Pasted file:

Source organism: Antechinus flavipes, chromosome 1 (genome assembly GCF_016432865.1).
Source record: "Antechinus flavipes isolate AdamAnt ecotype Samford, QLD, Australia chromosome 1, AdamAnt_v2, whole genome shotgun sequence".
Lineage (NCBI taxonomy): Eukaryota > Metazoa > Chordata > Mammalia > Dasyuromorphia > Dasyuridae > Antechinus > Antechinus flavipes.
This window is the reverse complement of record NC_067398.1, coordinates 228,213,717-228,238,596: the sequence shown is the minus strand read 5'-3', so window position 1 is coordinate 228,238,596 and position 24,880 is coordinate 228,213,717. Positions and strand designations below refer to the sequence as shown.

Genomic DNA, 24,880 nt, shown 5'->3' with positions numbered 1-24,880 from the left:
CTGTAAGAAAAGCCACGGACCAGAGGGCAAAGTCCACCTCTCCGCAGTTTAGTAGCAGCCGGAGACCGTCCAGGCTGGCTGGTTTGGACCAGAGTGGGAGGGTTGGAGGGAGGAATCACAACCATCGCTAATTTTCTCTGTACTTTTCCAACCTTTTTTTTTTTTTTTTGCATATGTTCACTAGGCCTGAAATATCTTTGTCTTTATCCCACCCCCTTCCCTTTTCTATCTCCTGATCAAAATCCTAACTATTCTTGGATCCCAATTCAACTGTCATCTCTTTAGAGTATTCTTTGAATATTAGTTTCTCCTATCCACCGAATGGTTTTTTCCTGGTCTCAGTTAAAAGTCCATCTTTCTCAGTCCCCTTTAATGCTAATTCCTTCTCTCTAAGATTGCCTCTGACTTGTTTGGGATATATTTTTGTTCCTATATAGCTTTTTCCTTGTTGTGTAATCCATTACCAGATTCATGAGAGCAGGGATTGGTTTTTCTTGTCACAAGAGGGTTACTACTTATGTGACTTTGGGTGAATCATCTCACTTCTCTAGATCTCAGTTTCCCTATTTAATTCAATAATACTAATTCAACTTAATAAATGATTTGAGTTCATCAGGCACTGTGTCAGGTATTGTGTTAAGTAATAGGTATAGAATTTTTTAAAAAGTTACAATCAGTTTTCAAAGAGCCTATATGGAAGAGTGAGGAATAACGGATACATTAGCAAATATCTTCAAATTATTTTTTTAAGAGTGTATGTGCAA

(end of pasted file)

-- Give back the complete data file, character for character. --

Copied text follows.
Source organism: Antechinus flavipes, chromosome 1 (genome assembly GCF_016432865.1).
Source record: "Antechinus flavipes isolate AdamAnt ecotype Samford, QLD, Australia chromosome 1, AdamAnt_v2, whole genome shotgun sequence".
Lineage (NCBI taxonomy): Eukaryota > Metazoa > Chordata > Mammalia > Dasyuromorphia > Dasyuridae > Antechinus > Antechinus flavipes.
This window is the reverse complement of record NC_067398.1, coordinates 228,213,717-228,238,596: the sequence shown is the minus strand read 5'-3', so window position 1 is coordinate 228,238,596 and position 24,880 is coordinate 228,213,717. Positions and strand designations below refer to the sequence as shown.

Genomic DNA, 24,880 nt, shown 5'->3' with positions numbered 1-24,880 from the left:
CTGTAAGAAAAGCCACGGACCAGAGGGCAAAGTCCACCTCTCCGCAGTTTAGTAGCAGCCGGAGACCGTCCAGGCTGGCTGGTTTGGACCAGAGTGGGAGGGTTGGAGGGAGGAATCACAACCATCGCTAATTTTCTCTGTACTTTTCCAACCTTTTTTTTTTTTTTTTGCATATGTTCACTAGGCCTGAAATATCTTTGTCTTTATCCCACCCCCTTCCCTTTTCTATCTCCTGATCAAAATCCTAACTATTCTTGGATCCCAATTCAACTGTCATCTCTTTAGAGTATTCTTTGAATATTAGTTTCTCCTATCCACCGAATGGTTTTTTCCTGGTCTCAGTTAAAAGTCCATCTTTCTCAGTCCCCTTTAATGCTAATTCCTTCTCTCTAAGATTGCCTCTGACTTGTTTGGGATATATTTTTGTTCCTATATAGCTTTTTCCTTGTTGTGTAATCCATTACCAGATTCATGAGAGCAGGGATTGGTTTTTCTTGTCACAAGAGGGTTACTACTTATGTGACTTTGGGTGAATCATCTCACTTCTCTAGATCTCAGTTTCCCTATTTAATTCAATAATACTAATTCAACTTAATAAATGATTTGAGTTCATCAGGCACTGTGTCAGGTATTGTGTTAAGTAATAGGTATAGAATTTTTTAAAAAGTTACAATCAGTTTTCAAAGAGCCTATATGGAAGAGTGAGGAATAACGGATACATTAGCAAATATCTTCAAATTATTTTTTTAAGAGTGTATGTGCAA